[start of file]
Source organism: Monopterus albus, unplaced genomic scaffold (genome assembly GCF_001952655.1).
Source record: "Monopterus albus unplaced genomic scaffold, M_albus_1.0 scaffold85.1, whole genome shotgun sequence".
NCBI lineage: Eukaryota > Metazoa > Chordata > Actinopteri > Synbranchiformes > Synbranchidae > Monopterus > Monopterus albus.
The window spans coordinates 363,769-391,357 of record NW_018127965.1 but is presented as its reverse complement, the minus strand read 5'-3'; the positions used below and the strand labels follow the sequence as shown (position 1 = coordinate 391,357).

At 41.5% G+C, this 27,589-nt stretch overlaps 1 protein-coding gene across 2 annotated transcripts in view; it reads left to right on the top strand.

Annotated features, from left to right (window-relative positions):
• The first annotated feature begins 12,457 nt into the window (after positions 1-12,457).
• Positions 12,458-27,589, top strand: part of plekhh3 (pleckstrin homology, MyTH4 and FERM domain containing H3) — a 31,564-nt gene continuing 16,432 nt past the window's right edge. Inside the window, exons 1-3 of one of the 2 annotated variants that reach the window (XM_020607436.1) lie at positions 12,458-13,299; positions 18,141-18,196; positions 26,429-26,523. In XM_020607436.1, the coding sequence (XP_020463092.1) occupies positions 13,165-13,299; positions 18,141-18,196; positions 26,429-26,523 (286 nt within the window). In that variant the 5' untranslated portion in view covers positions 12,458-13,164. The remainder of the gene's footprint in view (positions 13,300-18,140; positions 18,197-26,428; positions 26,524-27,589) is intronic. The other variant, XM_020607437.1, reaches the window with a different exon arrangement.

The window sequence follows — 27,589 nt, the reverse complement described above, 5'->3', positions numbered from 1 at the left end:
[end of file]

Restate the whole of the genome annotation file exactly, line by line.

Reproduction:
Source organism: Monopterus albus, unplaced genomic scaffold (genome assembly GCF_001952655.1).
Source record: "Monopterus albus unplaced genomic scaffold, M_albus_1.0 scaffold85.1, whole genome shotgun sequence".
NCBI lineage: Eukaryota > Metazoa > Chordata > Actinopteri > Synbranchiformes > Synbranchidae > Monopterus > Monopterus albus.
The window spans coordinates 363,769-391,357 of record NW_018127965.1 but is presented as its reverse complement, the minus strand read 5'-3'; the positions used below and the strand labels follow the sequence as shown (position 1 = coordinate 391,357).

At 41.5% G+C, this 27,589-nt stretch overlaps 1 protein-coding gene across 2 annotated transcripts in view; it reads left to right on the top strand.

Annotated features, from left to right (window-relative positions):
• The first annotated feature begins 12,457 nt into the window (after positions 1-12,457).
• Positions 12,458-27,589, top strand: part of plekhh3 (pleckstrin homology, MyTH4 and FERM domain containing H3) — a 31,564-nt gene continuing 16,432 nt past the window's right edge. Inside the window, exons 1-3 of one of the 2 annotated variants that reach the window (XM_020607436.1) lie at positions 12,458-13,299; positions 18,141-18,196; positions 26,429-26,523. In XM_020607436.1, the coding sequence (XP_020463092.1) occupies positions 13,165-13,299; positions 18,141-18,196; positions 26,429-26,523 (286 nt within the window). In that variant the 5' untranslated portion in view covers positions 12,458-13,164. The remainder of the gene's footprint in view (positions 13,300-18,140; positions 18,197-26,428; positions 26,524-27,589) is intronic. The other variant, XM_020607437.1, reaches the window with a different exon arrangement.

The window sequence follows — 27,589 nt, the reverse complement described above, 5'->3', positions numbered from 1 at the left end: